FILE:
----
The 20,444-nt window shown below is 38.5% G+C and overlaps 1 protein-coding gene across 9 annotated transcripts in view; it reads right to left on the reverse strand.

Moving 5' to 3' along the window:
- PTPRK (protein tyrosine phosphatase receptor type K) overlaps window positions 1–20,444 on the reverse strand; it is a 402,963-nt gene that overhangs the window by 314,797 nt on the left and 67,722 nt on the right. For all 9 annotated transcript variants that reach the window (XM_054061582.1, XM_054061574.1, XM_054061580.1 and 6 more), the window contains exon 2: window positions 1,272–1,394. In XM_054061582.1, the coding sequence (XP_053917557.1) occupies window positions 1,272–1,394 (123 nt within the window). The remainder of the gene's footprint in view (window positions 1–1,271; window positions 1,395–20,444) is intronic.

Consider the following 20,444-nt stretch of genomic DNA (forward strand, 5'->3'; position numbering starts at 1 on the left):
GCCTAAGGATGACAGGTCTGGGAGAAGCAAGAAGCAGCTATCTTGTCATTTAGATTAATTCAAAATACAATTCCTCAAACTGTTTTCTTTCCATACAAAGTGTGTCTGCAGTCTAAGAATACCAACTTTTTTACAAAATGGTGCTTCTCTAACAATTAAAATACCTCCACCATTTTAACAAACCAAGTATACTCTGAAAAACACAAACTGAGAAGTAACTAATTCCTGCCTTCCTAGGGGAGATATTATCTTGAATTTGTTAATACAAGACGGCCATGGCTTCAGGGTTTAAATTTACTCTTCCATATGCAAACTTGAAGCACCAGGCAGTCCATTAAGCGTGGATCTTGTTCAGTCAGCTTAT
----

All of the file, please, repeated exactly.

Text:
The 20,444-nt window shown below is 38.5% G+C and overlaps 1 protein-coding gene across 9 annotated transcripts in view; it reads right to left on the reverse strand.

Moving 5' to 3' along the window:
- PTPRK (protein tyrosine phosphatase receptor type K) overlaps window positions 1–20,444 on the reverse strand; it is a 402,963-nt gene that overhangs the window by 314,797 nt on the left and 67,722 nt on the right. For all 9 annotated transcript variants that reach the window (XM_054061582.1, XM_054061574.1, XM_054061580.1 and 6 more), the window contains exon 2: window positions 1,272–1,394. In XM_054061582.1, the coding sequence (XP_053917557.1) occupies window positions 1,272–1,394 (123 nt within the window). The remainder of the gene's footprint in view (window positions 1–1,271; window positions 1,395–20,444) is intronic.

Consider the following 20,444-nt stretch of genomic DNA (forward strand, 5'->3'; position numbering starts at 1 on the left):
GCCTAAGGATGACAGGTCTGGGAGAAGCAAGAAGCAGCTATCTTGTCATTTAGATTAATTCAAAATACAATTCCTCAAACTGTTTTCTTTCCATACAAAGTGTGTCTGCAGTCTAAGAATACCAACTTTTTTACAAAATGGTGCTTCTCTAACAATTAAAATACCTCCACCATTTTAACAAACCAAGTATACTCTGAAAAACACAAACTGAGAAGTAACTAATTCCTGCCTTCCTAGGGGAGATATTATCTTGAATTTGTTAATACAAGACGGCCATGGCTTCAGGGTTTAAATTTACTCTTCCATATGCAAACTTGAAGCACCAGGCAGTCCATTAAGCGTGGATCTTGTTCAGTCAGCTTAT